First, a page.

27. Curious to see how many sites I visit during the course of a day don’t set their bkgd color, I set my browser background to an acid green. (I used to do this a while back, as well as changing the font to something random.)

    Then I went about my work to update one of my client’s sites. Now, I’ve been a web site designer and developer since 1995 and setting the background color is that I find elemental in all my work. But, what do I find? My OWN client’s site is missing a background color designation. Lesson learned:

    We are all better when basics are revisited.

    Thanks Jeffrey

  28. I find this funny, so I’m not trying to rain on the parade, but this very website of yours counts on browser defaults. Change your default font-size to something actually normal, like 12px, and then view your page. I assume you’re setting the font-size to a percentage on the body and then using ems for size.

    Which is worse, unreadable font sizes or crazy background colors?

  29. The people saying here that this is nonsense have to consider the following:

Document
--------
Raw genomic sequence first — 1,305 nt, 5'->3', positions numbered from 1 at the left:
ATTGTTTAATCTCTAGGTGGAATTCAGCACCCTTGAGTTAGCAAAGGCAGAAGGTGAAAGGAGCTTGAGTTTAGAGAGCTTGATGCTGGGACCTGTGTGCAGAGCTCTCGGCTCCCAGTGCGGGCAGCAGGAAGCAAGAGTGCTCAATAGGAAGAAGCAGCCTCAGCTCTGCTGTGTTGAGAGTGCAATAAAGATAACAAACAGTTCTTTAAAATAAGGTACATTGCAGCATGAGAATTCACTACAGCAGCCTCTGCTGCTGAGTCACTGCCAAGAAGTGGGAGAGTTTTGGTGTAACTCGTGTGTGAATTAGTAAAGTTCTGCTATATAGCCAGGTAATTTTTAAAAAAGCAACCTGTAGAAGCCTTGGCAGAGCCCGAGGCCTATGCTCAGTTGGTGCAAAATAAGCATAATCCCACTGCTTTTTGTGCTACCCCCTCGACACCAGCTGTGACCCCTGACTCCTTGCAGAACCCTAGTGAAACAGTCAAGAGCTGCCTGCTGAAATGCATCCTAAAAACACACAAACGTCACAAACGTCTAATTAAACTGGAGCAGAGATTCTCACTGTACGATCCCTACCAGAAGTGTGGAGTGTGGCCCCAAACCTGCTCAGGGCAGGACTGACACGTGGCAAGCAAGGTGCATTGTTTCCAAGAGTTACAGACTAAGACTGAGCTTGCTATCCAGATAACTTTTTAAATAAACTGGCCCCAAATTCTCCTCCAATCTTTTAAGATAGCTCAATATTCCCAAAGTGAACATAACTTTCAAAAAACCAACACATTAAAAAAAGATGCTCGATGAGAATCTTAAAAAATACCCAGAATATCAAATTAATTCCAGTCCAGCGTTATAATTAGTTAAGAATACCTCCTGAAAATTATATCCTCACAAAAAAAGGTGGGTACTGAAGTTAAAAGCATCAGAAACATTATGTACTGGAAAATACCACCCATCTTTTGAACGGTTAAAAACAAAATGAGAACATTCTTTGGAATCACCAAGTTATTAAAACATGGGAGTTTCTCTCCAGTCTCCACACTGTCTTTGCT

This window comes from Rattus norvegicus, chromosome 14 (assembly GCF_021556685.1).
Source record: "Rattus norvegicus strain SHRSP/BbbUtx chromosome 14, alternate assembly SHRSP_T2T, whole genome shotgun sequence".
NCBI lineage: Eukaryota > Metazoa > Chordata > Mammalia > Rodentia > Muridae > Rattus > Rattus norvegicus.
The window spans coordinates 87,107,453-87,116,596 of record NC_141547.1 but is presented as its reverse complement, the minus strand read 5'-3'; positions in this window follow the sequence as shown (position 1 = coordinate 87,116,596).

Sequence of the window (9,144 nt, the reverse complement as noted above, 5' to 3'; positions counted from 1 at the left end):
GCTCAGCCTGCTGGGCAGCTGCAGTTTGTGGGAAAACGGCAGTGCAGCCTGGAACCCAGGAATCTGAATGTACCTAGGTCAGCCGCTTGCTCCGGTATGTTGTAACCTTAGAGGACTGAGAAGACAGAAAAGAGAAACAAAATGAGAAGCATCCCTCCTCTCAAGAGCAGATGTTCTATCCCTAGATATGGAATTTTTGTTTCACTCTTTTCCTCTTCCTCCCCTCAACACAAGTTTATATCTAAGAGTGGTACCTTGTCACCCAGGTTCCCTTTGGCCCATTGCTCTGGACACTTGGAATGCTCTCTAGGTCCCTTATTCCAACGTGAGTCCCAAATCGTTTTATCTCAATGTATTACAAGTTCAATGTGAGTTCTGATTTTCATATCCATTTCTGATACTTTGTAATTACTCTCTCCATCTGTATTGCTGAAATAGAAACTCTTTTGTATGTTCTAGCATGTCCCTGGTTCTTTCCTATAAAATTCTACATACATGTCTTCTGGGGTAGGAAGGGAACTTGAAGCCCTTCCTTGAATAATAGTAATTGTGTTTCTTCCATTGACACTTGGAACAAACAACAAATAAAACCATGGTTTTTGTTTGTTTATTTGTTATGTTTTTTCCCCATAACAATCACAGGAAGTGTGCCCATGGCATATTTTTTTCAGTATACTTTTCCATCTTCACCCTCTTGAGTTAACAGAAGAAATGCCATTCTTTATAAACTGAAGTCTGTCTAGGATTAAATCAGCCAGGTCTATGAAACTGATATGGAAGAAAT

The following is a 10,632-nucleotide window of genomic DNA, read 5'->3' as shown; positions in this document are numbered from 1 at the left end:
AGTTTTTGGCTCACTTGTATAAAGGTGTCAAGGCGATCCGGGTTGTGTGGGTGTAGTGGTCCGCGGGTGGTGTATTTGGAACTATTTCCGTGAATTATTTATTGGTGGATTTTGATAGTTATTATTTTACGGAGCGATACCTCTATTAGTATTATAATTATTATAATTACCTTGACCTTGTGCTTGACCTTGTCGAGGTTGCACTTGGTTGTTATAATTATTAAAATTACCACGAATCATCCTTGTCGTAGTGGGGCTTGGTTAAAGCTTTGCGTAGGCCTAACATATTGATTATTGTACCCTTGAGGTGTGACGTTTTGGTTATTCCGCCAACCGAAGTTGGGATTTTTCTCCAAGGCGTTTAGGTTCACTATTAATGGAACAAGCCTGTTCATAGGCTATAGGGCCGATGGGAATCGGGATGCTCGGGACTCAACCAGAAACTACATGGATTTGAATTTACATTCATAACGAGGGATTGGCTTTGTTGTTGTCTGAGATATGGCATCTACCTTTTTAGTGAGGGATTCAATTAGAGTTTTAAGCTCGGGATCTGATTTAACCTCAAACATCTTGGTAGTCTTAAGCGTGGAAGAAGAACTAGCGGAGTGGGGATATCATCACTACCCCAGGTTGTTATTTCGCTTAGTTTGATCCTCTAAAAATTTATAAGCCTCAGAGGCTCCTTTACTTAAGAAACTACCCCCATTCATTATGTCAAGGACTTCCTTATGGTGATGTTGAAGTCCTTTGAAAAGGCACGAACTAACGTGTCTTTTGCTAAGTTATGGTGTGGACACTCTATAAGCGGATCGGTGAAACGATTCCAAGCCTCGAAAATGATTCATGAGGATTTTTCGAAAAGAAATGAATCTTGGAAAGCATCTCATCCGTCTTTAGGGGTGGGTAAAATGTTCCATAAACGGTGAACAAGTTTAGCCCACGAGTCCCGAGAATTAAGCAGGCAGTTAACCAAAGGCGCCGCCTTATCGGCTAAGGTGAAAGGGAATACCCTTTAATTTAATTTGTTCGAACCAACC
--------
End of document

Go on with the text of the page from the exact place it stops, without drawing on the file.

From a designers point of view, you can never know what background color the user will have. To make sure your content is shown as designed, you will need a backgroundcolor for at least your block-level elements. Otherwise there will always be a risk of having the same background- and font color, which obviously does NOT benefit useability.

  30. This is such an oldie! Those familiar with Netscape 4 under Linux will recall lots of websites forgetting to set bgcolor in their body ;) This old browser and OS combo used by default an un-site-ly *nix grey. I hope I’m not destined to become a dirty old underway snooper like Zeldman. ;)

  31. How enlightening, I never knew you could change the background colour by default and thank you once again Jeffrey for educating me.